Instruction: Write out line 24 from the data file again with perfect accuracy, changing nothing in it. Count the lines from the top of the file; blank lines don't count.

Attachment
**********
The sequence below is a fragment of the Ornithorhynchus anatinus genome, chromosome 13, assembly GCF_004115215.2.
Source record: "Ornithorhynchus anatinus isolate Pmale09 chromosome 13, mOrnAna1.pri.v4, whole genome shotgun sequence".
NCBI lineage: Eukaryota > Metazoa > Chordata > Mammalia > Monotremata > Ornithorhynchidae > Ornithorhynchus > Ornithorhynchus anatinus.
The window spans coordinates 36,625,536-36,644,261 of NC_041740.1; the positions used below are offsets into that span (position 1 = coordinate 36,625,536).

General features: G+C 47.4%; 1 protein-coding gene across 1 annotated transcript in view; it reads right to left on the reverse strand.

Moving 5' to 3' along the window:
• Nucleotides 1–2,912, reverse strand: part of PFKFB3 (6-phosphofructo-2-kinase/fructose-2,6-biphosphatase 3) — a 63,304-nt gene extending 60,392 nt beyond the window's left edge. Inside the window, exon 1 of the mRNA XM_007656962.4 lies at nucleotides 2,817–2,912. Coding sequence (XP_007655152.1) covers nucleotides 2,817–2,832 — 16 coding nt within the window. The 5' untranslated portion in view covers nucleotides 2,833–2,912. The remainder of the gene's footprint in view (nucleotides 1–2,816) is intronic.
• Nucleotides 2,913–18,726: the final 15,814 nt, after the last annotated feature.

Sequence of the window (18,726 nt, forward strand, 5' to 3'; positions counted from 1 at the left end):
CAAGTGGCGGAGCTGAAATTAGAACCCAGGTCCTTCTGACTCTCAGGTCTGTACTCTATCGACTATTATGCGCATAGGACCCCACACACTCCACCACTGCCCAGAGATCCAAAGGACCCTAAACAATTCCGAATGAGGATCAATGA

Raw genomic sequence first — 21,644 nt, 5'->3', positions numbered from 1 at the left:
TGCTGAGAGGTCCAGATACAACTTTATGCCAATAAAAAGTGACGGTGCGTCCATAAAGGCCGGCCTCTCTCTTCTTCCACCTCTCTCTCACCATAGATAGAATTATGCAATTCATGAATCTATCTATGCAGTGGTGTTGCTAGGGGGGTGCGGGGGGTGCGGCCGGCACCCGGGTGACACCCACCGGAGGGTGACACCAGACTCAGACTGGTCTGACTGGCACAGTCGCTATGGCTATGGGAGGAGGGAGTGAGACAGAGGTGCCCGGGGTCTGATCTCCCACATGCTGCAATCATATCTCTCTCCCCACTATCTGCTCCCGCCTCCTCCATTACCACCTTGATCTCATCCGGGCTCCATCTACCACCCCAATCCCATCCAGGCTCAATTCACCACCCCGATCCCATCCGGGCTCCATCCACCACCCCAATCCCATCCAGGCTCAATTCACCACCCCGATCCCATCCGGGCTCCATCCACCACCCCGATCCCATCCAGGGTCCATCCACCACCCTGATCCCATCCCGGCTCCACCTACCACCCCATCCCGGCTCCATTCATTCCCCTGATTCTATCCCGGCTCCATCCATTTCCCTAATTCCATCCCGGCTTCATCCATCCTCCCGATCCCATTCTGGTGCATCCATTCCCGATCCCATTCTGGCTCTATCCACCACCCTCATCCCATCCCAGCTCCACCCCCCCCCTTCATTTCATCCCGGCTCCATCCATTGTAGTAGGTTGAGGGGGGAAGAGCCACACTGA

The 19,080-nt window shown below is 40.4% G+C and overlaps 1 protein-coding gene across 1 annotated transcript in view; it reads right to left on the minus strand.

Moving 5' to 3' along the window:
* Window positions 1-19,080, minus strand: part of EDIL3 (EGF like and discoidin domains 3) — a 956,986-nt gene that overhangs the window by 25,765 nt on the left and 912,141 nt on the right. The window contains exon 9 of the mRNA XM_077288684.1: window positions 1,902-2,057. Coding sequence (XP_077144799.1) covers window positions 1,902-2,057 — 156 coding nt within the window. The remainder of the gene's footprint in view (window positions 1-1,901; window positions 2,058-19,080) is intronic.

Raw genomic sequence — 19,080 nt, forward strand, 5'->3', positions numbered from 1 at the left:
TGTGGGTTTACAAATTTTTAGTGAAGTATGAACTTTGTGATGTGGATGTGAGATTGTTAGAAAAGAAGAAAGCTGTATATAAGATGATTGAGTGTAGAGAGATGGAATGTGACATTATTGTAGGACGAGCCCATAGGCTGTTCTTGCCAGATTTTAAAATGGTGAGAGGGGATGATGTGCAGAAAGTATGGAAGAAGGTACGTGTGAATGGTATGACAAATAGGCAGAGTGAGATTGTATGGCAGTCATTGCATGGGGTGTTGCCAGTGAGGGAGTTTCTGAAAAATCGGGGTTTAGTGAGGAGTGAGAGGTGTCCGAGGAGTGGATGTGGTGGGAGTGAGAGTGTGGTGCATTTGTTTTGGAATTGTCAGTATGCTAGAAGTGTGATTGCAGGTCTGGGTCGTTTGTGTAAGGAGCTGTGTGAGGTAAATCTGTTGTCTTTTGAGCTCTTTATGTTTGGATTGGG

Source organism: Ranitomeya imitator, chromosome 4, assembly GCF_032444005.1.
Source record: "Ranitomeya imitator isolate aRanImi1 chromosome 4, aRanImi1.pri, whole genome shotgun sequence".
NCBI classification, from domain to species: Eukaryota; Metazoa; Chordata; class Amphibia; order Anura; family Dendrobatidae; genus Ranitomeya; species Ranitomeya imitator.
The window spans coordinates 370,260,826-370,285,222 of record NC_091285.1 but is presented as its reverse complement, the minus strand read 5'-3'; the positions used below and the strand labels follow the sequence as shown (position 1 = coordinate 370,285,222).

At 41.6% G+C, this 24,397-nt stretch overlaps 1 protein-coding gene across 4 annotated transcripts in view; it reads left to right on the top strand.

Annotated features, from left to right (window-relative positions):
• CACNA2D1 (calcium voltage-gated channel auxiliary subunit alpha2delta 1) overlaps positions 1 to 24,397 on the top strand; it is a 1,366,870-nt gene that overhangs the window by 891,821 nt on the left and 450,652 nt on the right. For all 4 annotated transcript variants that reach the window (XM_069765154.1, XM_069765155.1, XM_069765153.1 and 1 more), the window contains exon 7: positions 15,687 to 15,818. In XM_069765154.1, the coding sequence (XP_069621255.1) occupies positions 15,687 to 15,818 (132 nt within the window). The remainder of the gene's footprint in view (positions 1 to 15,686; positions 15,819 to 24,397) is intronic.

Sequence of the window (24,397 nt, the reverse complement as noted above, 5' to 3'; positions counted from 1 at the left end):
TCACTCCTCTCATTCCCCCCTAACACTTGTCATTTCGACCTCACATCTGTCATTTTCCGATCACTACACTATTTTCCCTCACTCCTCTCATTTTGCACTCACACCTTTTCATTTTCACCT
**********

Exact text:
• CACNA2D1 (calcium voltage-gated channel auxiliary subunit alpha2delta 1) overlaps positions 1 to 24,397 on the top strand; it is a 1,366,870-nt gene that overhangs the window by 891,821 nt on the left and 450,652 nt on the right. For all 4 annotated transcript variants that reach the window (XM_069765154.1, XM_069765155.1, XM_069765153.1 and 1 more), the window contains exon 7: positions 15,687 to 15,818. In XM_069765154.1, the coding sequence (XP_069621255.1) occupies positions 15,687 to 15,818 (132 nt within the window). The remainder of the gene's footprint in view (positions 1 to 15,686; positions 15,819 to 24,397) is intronic.